The 17-turn, 2.68-mile racetrack offers a mix of fast fourth-gear sweepers, medium-length straightways, hard acceleration zones, and dramatic elevation changes that add up to a perfect place to hammer these bikes. But before any wheels were turned, both competitors were weighed, measured, and run on the Cycle World dyno. We then spooned on Dunlop's excellent Sportmax Q3+ sport tires to ensure equal grip.

Analyzing dyno charts paints a clear picture of the Ninja 400's 78cc displacement advantage. The Kawasaki used its 399cc to belt out 43.4 hp at 9,900 rpm and 24.7 pound-feet of torque at 8,300 rpm.

Yamaha's YZF-R3, on the other hand, produced 36 hp at a higher 10,700 rpm, and 19.8 pound-feet of torque at, again, a higher 9,000 rpm.


Looking closely at the charts, it’s important to note that the R3’s torque curve is much flatter than that of the Kawasaki and power drops off more dramatically as you approach redline. The flat, smooth curve makes it tractable, but the top-end drop-off suggests that extracting speed from the Yamaha means riding in a small window of rpm range, and making precise shifts—working hard to keep it spinning near peak output. Meanwhile the Ninja’s torque curve is steeper in the midrange, and it pulls longer after peak output, giving useful overrev and more flexibility in shift points.


It’s no wonder then that the Kawasaki feels like a missile, consistently topping out as much as 8 mph quicker than the Yamaha on Chuckwalla’s main straight. Rolling on the Ninja’s throttle produces immediate power above 7,500 rpm, pulling stronger out of slow corners and walking away from the R3. The added low-end grunt makes recovering from mistakes easier on the Ninja, too quickly bringing you back up to speed with the turn of a throttle. Ask any of our testers, they’ll tell you that the Ninja’s 24 percent power advantage goes a long way in raising its racetrack fun factor, with most saying it has all the power needed to never let the entertainment wear off.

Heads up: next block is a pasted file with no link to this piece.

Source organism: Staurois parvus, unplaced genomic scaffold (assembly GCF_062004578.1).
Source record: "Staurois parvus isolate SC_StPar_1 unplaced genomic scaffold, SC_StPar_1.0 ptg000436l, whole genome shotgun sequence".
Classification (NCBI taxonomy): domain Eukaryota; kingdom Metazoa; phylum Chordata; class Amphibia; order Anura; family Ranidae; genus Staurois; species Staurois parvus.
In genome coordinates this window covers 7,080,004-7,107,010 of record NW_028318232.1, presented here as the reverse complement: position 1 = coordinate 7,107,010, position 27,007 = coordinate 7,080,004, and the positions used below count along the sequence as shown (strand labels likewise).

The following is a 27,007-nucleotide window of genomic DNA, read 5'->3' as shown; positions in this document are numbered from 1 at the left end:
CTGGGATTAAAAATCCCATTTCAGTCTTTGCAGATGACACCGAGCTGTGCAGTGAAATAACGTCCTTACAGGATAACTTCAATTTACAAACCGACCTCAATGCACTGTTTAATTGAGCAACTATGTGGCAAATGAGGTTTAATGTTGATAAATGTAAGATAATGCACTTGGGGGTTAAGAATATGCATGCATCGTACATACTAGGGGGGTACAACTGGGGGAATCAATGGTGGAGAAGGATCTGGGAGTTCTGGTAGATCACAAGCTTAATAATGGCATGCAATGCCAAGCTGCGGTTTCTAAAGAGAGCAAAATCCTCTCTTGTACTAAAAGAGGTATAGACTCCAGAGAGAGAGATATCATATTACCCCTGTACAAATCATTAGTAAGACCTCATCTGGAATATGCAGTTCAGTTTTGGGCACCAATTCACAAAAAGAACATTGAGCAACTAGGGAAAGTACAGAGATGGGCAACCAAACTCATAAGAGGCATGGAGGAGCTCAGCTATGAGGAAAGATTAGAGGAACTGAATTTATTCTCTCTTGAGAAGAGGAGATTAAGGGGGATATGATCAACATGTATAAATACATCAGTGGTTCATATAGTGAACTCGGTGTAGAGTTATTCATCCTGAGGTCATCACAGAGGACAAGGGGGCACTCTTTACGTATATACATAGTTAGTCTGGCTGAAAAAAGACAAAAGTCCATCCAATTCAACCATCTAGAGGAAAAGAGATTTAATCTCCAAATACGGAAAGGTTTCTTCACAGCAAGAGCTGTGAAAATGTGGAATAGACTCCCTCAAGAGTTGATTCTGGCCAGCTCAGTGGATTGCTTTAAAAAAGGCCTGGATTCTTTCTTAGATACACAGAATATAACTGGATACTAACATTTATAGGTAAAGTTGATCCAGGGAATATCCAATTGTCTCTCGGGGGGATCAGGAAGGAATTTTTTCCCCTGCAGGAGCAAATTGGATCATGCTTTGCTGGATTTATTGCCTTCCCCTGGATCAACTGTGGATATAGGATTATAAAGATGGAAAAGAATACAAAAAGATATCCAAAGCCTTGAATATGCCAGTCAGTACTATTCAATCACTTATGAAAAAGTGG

So, simply because its smaller displacement, gear selection and maintaining momentum is crucial on the R3—without revs near 9,000 rpm and the perfect line, the Yamaha is a sitting duck. Real-world torque performance matches the charts, meaning the Yamaha has to be ridden in the upper rev range to really keep it moving. In a sense, that the bike demands to carry corner speed is better for rider development, and the bike’s better chassis and braking feel also help it here. But racing a 321cc bike against a 400 makes for a frustrating speed differential on track.

The R3’s superb front-end feel makes up for lost ground at corner entry, even if a lack of a slipper clutch hinders its true potential. Without a perfectly smooth clutch release, downshifts are abrupt enough to upset the Yamaha’s chassis, forcing it to miss lines and kill momentum. Smooth is fast on the R3. Refine your downshift technique and the Yamaha will reward you with a confidence-inspiring feel from entry to exit. It’s nimble on its feet, enabling midcorner steering corrections when needed and tackling side-to-side transitions with more aggression than the Ninja. The Yamaha is a very sweet-handling motorcycle.


That’s not to say that the Ninja’s chassis isn’t capable, but it lacks the refinement and control of the R3. Even subtle inputs can cause chassis weave under braking, and suspension feel is numb by comparison. Also, aggressive brake application causes the fork to blow through its stroke and hit bottom. All this robs confidence needed to push braking limits. And its relatively low footpegs drag sooner than on the Yamaha, which is an annoyance after a couple of laps.


While the Ninja’s brake test numbers are better, at the track stopping power is comparable because you rarely brake at 100 percent. The Yamaha shines due to lever feel and because the stiffer fork rides higher in its stroke. Trail braking deep into Turn 16, the R3 lets you know exactly how much brake pressure is being applied, and how much there is left to rely on. The Ninja fails to provide the rider the same feel, though clearly it has excellent braking power. A swap to a new brake pad material would likely improve feedback on the Kawasaki.